Cements Users’ Expectations with Regard to Blended Cements


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Title: Cements Users’ Expectations with Regard to Blended Cements

Author(s): Bryant Mather

Publication: Special Publication

Volume: 79


Appears on pages(s): 255-266

Keywords: blast furnace slag; blended cements; costs; pozzolans; -- properties.

Date: 5/1/1983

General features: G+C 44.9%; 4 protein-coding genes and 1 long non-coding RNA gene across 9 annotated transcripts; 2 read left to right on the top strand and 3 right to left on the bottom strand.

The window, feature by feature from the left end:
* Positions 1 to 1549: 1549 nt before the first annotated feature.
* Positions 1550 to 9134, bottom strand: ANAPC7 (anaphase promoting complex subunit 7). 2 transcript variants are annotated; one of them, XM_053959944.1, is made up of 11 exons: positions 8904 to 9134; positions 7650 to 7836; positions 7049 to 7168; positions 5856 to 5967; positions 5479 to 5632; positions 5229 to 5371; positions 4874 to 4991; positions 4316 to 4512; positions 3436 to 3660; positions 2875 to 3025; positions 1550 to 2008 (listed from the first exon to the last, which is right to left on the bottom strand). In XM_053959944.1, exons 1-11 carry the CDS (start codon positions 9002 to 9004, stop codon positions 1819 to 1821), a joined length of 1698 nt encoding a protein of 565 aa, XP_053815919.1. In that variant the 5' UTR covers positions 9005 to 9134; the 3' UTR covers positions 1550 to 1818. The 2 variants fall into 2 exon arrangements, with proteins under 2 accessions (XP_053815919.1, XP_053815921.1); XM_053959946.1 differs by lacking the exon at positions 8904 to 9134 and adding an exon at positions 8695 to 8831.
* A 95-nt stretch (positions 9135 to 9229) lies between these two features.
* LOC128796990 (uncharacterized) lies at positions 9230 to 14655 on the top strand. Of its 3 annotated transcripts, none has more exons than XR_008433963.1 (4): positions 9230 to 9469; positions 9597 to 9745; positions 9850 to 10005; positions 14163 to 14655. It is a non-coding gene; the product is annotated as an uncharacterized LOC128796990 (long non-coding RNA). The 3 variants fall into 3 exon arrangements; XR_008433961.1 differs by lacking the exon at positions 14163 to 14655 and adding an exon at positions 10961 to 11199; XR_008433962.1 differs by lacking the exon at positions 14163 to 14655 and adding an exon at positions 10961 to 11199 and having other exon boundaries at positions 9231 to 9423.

In current practice in the U.S.A., the term "blended cements" is applied only if the addition to portland cement is blast-furnace slag or pozzolan. Blended cements are covered by ASTM specification C 595 and the most generally used types (IS and IP) are required to give a level of "performance" as good as Type cement. The user, if he pays the same price per unit mass pur-chased, pays a lower price per solid volume. A few people believe that a greater degree of sulfate resistance of concrete could be attained by the addition of "a suitable" pozzolan to Type V portland cement. Some pozzolans with high silica content can improve the sulfate resistance of an otherwise non-sulfate resistant portland cement, other pozzolans can make sulfate-resistance worse. Merits or demerits in the performance of cements may be quite unrelated to whether or not the cement is "blended." As ASTM specifications require that IS and IP cements meet the same 3-day strength limits as Type I portland cements, such blended cements are seldom competitive in mass concrete construction. Batching of pozzolan or slag at the ready-mixed concrete plant has the advantage that a wider range of admixture materials may be made available and the quantity of blending material can be varied at will. The disadvantages are that there is another ingredient to procure, test, store, and control and that it is possible to make a concrete with all slag or pozzolan and no portland cement. U.S.A. specifications for blended cements and for pozzolans still show serious deficiencies. For instance, the present classification of fly-ashes into Type F and C is misleading. Also, no basis exists for measuring for specification purposes the benefits of blended cement as compared with a straight portland cement with regard to sulfate resistance or reduction in tendency to concrete expansion due to alkali-silica reaction. The view is expressed that prices should be fixed according to performance requirements. If the customer wants more early strength or lower heat, the extra costs should be added on to the basic price. Producers of hydraulic cements in general and of blended cement in particular will have great opportunities in the future if they are aware that cement production is part of the chemical industry and concrete making is not simply putting mud in a hole. Quality control can save costs and permit the use of a variey of cements of a variety of levels of performance and prices. To make progress, efforts in research and development must be improved. Better methods of characterizing slags and pozzolans for better specifications must be developed.